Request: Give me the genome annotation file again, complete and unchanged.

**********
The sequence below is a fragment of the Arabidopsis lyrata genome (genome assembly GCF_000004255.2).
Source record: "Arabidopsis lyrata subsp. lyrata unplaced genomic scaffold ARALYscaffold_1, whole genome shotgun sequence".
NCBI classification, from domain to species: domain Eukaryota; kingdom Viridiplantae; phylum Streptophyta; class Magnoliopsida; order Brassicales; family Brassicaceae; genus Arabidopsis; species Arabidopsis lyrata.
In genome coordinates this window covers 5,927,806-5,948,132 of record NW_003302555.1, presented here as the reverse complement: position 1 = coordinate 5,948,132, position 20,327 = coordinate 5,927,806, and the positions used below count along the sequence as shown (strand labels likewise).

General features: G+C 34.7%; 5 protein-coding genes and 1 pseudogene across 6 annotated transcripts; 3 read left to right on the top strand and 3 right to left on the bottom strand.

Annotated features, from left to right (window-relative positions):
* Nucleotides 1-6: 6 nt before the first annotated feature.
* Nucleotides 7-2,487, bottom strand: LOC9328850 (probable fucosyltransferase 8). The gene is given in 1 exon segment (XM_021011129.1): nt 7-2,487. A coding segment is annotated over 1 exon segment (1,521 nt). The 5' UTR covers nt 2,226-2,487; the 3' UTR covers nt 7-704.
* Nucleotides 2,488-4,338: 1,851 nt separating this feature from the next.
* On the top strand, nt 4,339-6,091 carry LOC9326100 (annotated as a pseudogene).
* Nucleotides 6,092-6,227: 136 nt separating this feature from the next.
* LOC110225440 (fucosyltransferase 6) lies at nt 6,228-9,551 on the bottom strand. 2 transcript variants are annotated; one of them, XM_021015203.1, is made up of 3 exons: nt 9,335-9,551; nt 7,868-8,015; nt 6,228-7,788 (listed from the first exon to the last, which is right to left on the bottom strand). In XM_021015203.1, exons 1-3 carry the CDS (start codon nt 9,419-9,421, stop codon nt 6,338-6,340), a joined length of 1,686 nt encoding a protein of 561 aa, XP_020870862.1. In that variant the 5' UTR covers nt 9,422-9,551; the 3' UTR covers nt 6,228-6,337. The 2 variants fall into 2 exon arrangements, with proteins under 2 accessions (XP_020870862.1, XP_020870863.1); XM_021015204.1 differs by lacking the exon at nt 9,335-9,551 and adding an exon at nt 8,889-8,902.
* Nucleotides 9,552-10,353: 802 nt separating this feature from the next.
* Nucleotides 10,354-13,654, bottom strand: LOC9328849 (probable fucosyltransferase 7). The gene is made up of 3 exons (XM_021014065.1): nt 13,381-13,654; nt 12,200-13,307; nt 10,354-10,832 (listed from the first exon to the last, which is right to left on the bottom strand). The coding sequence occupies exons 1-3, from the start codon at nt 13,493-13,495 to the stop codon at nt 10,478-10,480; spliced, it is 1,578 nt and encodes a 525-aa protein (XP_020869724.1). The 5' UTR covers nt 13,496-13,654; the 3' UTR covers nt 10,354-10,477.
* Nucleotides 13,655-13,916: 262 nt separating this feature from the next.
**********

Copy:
The sequence below is a fragment of the Arabidopsis lyrata genome (genome assembly GCF_000004255.2).
Source record: "Arabidopsis lyrata subsp. lyrata unplaced genomic scaffold ARALYscaffold_1, whole genome shotgun sequence".
NCBI classification, from domain to species: domain Eukaryota; kingdom Viridiplantae; phylum Streptophyta; class Magnoliopsida; order Brassicales; family Brassicaceae; genus Arabidopsis; species Arabidopsis lyrata.
In genome coordinates this window covers 5,927,806-5,948,132 of record NW_003302555.1, presented here as the reverse complement: position 1 = coordinate 5,948,132, position 20,327 = coordinate 5,927,806, and the positions used below count along the sequence as shown (strand labels likewise).

General features: G+C 34.7%; 5 protein-coding genes and 1 pseudogene across 6 annotated transcripts; 3 read left to right on the top strand and 3 right to left on the bottom strand.

Annotated features, from left to right (window-relative positions):
* Nucleotides 1-6: 6 nt before the first annotated feature.
* Nucleotides 7-2,487, bottom strand: LOC9328850 (probable fucosyltransferase 8). The gene is given in 1 exon segment (XM_021011129.1): nt 7-2,487. A coding segment is annotated over 1 exon segment (1,521 nt). The 5' UTR covers nt 2,226-2,487; the 3' UTR covers nt 7-704.
* Nucleotides 2,488-4,338: 1,851 nt separating this feature from the next.
* On the top strand, nt 4,339-6,091 carry LOC9326100 (annotated as a pseudogene).
* Nucleotides 6,092-6,227: 136 nt separating this feature from the next.
* LOC110225440 (fucosyltransferase 6) lies at nt 6,228-9,551 on the bottom strand. 2 transcript variants are annotated; one of them, XM_021015203.1, is made up of 3 exons: nt 9,335-9,551; nt 7,868-8,015; nt 6,228-7,788 (listed from the first exon to the last, which is right to left on the bottom strand). In XM_021015203.1, exons 1-3 carry the CDS (start codon nt 9,419-9,421, stop codon nt 6,338-6,340), a joined length of 1,686 nt encoding a protein of 561 aa, XP_020870862.1. In that variant the 5' UTR covers nt 9,422-9,551; the 3' UTR covers nt 6,228-6,337. The 2 variants fall into 2 exon arrangements, with proteins under 2 accessions (XP_020870862.1, XP_020870863.1); XM_021015204.1 differs by lacking the exon at nt 9,335-9,551 and adding an exon at nt 8,889-8,902.
* Nucleotides 9,552-10,353: 802 nt separating this feature from the next.
* Nucleotides 10,354-13,654, bottom strand: LOC9328849 (probable fucosyltransferase 7). The gene is made up of 3 exons (XM_021014065.1): nt 13,381-13,654; nt 12,200-13,307; nt 10,354-10,832 (listed from the first exon to the last, which is right to left on the bottom strand). The coding sequence occupies exons 1-3, from the start codon at nt 13,493-13,495 to the stop codon at nt 10,478-10,480; spliced, it is 1,578 nt and encodes a 525-aa protein (XP_020869724.1). The 5' UTR covers nt 13,496-13,654; the 3' UTR covers nt 10,354-10,477.
* Nucleotides 13,655-13,916: 262 nt separating this feature from the next.